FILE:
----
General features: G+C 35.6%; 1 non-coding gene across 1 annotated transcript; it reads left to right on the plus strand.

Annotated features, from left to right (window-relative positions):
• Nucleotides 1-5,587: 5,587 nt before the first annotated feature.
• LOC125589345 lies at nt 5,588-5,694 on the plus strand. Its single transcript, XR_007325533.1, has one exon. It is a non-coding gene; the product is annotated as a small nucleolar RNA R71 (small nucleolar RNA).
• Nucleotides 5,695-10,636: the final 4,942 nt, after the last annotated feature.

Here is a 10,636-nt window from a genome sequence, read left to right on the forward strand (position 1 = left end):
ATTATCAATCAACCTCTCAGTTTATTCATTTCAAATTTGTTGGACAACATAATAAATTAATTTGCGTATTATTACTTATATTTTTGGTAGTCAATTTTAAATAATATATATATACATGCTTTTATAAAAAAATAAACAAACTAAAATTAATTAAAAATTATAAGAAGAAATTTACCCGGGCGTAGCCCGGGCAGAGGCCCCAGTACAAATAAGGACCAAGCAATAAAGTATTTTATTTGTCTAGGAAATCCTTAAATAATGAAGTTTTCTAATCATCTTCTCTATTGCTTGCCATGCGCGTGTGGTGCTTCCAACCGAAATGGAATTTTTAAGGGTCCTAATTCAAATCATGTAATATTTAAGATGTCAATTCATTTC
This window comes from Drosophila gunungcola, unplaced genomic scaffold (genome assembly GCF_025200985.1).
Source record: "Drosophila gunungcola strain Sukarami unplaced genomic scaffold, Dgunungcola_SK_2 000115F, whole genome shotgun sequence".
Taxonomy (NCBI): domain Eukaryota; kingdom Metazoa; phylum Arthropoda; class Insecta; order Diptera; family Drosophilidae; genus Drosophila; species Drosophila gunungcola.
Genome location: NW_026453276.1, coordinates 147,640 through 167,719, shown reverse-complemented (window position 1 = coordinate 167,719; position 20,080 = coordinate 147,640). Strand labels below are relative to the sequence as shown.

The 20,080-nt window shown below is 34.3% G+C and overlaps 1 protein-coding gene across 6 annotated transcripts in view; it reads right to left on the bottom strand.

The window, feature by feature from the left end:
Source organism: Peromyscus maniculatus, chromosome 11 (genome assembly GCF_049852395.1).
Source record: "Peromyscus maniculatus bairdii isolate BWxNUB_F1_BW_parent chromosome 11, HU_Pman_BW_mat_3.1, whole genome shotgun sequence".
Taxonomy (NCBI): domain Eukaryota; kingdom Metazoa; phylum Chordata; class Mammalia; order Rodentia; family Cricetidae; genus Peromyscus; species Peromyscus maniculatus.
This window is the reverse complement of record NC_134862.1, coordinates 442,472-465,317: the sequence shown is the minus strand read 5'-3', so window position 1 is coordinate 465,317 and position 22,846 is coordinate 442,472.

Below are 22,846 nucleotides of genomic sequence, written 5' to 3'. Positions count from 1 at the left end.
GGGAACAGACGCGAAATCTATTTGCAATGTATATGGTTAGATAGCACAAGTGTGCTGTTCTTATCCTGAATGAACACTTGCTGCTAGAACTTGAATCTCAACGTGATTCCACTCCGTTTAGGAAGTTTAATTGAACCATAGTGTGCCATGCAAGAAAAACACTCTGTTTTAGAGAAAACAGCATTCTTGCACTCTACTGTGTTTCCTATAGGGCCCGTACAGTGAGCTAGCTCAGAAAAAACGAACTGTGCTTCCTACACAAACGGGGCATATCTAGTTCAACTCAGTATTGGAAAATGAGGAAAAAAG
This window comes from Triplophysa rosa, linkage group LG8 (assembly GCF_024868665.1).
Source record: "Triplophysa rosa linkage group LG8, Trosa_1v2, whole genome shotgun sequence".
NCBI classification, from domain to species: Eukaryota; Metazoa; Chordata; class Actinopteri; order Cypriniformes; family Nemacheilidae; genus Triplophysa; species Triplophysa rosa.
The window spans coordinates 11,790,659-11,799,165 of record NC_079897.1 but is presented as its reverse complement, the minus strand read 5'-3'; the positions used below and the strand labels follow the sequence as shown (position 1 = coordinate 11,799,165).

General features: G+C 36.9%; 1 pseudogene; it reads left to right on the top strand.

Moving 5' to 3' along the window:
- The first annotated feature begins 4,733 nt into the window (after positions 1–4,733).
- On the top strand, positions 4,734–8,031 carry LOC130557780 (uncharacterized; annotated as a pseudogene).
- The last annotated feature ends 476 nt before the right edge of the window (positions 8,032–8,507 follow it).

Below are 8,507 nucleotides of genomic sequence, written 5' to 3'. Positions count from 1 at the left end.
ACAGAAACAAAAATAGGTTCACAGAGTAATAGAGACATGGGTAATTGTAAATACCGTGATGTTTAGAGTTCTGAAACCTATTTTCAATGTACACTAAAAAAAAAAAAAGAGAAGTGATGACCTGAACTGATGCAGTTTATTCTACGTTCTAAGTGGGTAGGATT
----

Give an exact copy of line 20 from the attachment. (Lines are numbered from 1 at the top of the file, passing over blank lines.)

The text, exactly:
This window comes from Triplophysa rosa, linkage group LG8 (assembly GCF_024868665.1).